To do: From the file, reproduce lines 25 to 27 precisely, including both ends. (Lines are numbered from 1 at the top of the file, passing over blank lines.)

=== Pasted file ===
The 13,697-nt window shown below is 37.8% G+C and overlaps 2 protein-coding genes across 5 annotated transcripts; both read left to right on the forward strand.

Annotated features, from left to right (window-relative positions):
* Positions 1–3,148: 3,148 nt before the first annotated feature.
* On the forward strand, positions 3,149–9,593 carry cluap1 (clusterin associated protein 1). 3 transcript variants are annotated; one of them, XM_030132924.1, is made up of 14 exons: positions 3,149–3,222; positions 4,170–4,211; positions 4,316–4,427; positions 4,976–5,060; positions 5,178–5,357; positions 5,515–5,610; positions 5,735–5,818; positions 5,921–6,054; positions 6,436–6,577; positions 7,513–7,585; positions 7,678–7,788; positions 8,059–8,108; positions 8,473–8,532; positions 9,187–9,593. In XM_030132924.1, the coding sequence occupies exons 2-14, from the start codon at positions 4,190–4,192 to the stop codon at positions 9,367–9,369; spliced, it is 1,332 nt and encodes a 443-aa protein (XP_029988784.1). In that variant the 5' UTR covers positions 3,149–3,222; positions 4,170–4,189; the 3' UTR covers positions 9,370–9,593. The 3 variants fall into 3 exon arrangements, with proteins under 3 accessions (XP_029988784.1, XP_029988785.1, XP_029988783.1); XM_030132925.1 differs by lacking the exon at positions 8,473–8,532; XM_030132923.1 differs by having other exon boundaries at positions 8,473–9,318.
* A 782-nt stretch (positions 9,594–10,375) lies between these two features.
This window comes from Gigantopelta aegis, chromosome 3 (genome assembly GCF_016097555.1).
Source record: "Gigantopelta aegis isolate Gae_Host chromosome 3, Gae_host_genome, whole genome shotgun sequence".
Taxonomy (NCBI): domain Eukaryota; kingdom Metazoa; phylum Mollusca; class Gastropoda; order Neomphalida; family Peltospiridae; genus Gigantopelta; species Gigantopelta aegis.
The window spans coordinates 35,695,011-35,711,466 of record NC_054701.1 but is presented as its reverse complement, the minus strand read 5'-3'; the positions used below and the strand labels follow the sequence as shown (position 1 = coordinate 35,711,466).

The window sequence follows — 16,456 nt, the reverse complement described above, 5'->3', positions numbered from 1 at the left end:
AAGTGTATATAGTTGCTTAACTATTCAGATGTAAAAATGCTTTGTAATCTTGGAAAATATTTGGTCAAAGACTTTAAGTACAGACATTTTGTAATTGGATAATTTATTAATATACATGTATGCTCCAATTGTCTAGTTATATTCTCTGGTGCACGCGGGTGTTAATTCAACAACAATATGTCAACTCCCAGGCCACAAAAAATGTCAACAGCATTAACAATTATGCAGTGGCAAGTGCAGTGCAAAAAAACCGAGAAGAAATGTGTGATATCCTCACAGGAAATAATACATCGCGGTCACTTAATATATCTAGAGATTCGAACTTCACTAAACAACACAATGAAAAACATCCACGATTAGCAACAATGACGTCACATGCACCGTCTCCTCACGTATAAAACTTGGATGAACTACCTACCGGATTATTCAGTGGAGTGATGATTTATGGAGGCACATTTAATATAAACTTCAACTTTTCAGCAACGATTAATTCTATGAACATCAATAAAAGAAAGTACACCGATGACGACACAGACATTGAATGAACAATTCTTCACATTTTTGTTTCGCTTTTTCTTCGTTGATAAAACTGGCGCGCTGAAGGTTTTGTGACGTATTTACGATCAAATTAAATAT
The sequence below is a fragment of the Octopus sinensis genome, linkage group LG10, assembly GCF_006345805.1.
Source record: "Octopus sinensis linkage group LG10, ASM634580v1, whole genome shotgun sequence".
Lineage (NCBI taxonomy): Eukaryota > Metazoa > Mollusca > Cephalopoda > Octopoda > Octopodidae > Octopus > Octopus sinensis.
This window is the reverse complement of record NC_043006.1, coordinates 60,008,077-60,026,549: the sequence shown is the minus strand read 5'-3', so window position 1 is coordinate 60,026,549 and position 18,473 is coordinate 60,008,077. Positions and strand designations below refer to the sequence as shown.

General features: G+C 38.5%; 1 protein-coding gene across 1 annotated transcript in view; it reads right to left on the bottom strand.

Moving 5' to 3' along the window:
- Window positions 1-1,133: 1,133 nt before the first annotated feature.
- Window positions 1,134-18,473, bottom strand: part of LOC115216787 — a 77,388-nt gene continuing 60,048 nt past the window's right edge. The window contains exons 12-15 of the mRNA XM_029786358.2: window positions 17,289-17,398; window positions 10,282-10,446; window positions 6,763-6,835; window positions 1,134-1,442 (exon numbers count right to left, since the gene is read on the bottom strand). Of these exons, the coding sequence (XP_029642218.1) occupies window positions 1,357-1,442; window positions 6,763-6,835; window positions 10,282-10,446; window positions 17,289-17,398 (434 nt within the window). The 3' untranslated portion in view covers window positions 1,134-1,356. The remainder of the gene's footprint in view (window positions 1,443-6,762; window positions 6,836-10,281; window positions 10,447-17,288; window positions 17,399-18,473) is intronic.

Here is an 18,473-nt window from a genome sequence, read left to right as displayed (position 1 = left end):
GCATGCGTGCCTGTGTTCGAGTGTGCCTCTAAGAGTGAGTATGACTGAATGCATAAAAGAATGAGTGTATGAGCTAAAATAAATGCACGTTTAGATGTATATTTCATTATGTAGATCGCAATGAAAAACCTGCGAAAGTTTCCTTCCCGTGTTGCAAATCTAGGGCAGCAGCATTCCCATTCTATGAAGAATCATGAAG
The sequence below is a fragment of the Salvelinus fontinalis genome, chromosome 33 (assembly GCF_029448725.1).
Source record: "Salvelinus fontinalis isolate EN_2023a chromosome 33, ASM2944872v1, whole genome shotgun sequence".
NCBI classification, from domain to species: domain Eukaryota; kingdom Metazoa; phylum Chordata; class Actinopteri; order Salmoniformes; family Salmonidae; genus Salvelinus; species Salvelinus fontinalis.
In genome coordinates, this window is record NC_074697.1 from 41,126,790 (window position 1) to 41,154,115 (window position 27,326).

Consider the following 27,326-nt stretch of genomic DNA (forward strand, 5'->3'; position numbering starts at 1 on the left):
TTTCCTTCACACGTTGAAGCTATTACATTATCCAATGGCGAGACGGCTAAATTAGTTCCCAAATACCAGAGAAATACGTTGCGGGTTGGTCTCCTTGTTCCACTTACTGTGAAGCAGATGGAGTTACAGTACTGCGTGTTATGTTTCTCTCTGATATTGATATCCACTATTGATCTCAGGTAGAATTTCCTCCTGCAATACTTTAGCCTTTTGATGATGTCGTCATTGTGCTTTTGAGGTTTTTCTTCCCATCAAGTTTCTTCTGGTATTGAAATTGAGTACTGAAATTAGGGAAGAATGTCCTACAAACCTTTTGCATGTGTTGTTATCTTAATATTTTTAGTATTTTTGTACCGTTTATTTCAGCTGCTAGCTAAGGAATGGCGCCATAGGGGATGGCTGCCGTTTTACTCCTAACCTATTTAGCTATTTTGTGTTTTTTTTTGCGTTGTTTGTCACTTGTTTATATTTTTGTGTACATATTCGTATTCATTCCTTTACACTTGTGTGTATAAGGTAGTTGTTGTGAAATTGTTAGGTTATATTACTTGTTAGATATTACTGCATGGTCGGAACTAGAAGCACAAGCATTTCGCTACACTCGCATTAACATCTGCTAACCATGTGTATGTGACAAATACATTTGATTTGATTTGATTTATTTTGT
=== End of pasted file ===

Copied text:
In genome coordinates, this window is record NC_074697.1 from 41,126,790 (window position 1) to 41,154,115 (window position 27,326).

Consider the following 27,326-nt stretch of genomic DNA (forward strand, 5'->3'; position numbering starts at 1 on the left):
TTTCCTTCACACGTTGAAGCTATTACATTATCCAATGGCGAGACGGCTAAATTAGTTCCCAAATACCAGAGAAATACGTTGCGGGTTGGTCTCCTTGTTCCACTTACTGTGAAGCAGATGGAGTTACAGTACTGCGTGTTATGTTTCTCTCTGATATTGATATCCACTATTGATCTCAGGTAGAATTTCCTCCTGCAATACTTTAGCCTTTTGATGATGTCGTCATTGTGCTTTTGAGGTTTTTCTTCCCATCAAGTTTCTTCTGGTATTGAAATTGAGTACTGAAATTAGGGAAGAATGTCCTACAAACCTTTTGCATGTGTTGTTATCTTAATATTTTTAGTATTTTTGTACCGTTTATTTCAGCTGCTAGCTAAGGAATGGCGCCATAGGGGATGGCTGCCGTTTTACTCCTAACCTATTTAGCTATTTTGTGTTTTTTTTTGCGTTGTTTGTCACTTGTTTATATTTTTGTGTACATATTCGTATTCATTCCTTTACACTTGTGTGTATAAGGTAGTTGTTGTGAAATTGTTAGGTTATATTACTTGTTAGATATTACTGCATGGTCGGAACTAGAAGCACAAGCATTTCGCTACACTCGCATTAACATCTGCTAACCATGTGTATGTGACAAATACATTTGATTTGATTTGATTTATTTTGT